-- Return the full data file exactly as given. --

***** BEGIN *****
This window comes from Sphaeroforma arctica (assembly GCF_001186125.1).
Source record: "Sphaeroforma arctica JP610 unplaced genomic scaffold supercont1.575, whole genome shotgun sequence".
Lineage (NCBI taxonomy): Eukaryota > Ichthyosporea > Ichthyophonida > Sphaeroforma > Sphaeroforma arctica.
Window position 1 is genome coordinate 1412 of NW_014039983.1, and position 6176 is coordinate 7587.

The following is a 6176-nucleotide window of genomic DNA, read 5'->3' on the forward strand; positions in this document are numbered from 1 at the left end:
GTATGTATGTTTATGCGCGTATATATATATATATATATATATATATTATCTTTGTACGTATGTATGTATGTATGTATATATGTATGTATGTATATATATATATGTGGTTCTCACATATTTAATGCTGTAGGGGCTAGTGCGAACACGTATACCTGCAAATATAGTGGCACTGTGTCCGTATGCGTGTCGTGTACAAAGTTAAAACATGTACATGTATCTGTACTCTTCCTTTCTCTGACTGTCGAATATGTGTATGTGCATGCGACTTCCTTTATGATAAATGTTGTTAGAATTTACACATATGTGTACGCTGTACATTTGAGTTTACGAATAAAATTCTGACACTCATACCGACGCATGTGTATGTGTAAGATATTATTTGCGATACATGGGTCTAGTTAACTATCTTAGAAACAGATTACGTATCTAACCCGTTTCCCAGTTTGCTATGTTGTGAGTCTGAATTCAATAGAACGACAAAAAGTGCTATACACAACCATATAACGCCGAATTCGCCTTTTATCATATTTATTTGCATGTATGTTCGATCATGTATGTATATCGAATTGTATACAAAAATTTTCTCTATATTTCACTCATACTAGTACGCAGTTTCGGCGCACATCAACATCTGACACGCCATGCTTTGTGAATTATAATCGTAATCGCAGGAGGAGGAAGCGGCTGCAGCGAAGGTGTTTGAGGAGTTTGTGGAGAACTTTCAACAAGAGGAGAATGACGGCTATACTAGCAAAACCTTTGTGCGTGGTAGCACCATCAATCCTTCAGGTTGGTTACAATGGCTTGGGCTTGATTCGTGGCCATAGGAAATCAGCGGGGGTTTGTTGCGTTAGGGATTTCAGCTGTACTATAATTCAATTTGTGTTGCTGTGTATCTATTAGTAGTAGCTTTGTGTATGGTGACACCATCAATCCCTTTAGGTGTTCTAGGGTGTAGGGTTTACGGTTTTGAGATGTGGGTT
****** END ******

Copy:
This window comes from Sphaeroforma arctica (assembly GCF_001186125.1).
Source record: "Sphaeroforma arctica JP610 unplaced genomic scaffold supercont1.575, whole genome shotgun sequence".
Lineage (NCBI taxonomy): Eukaryota > Ichthyosporea > Ichthyophonida > Sphaeroforma > Sphaeroforma arctica.
Window position 1 is genome coordinate 1412 of NW_014039983.1, and position 6176 is coordinate 7587.

The following is a 6176-nucleotide window of genomic DNA, read 5'->3' on the forward strand; positions in this document are numbered from 1 at the left end:
GTATGTATGTTTATGCGCGTATATATATATATATATATATATATATTATCTTTGTACGTATGTATGTATGTATGTATATATGTATGTATGTATATATATATATGTGGTTCTCACATATTTAATGCTGTAGGGGCTAGTGCGAACACGTATACCTGCAAATATAGTGGCACTGTGTCCGTATGCGTGTCGTGTACAAAGTTAAAACATGTACATGTATCTGTACTCTTCCTTTCTCTGACTGTCGAATATGTGTATGTGCATGCGACTTCCTTTATGATAAATGTTGTTAGAATTTACACATATGTGTACGCTGTACATTTGAGTTTACGAATAAAATTCTGACACTCATACCGACGCATGTGTATGTGTAAGATATTATTTGCGATACATGGGTCTAGTTAACTATCTTAGAAACAGATTACGTATCTAACCCGTTTCCCAGTTTGCTATGTTGTGAGTCTGAATTCAATAGAACGACAAAAAGTGCTATACACAACCATATAACGCCGAATTCGCCTTTTATCATATTTATTTGCATGTATGTTCGATCATGTATGTATATCGAATTGTATACAAAAATTTTCTCTATATTTCACTCATACTAGTACGCAGTTTCGGCGCACATCAACATCTGACACGCCATGCTTTGTGAATTATAATCGTAATCGCAGGAGGAGGAAGCGGCTGCAGCGAAGGTGTTTGAGGAGTTTGTGGAGAACTTTCAACAAGAGGAGAATGACGGCTATACTAGCAAAACCTTTGTGCGTGGTAGCACCATCAATCCTTCAGGTTGGTTACAATGGCTTGGGCTTGATTCGTGGCCATAGGAAATCAGCGGGGGTTTGTTGCGTTAGGGATTTCAGCTGTACTATAATTCAATTTGTGTTGCTGTGTATCTATTAGTAGTAGCTTTGTGTATGGTGACACCATCAATCCCTTTAGGTGTTCTAGGGTGTAGGGTTTACGGTTTTGAGATGTGGGTT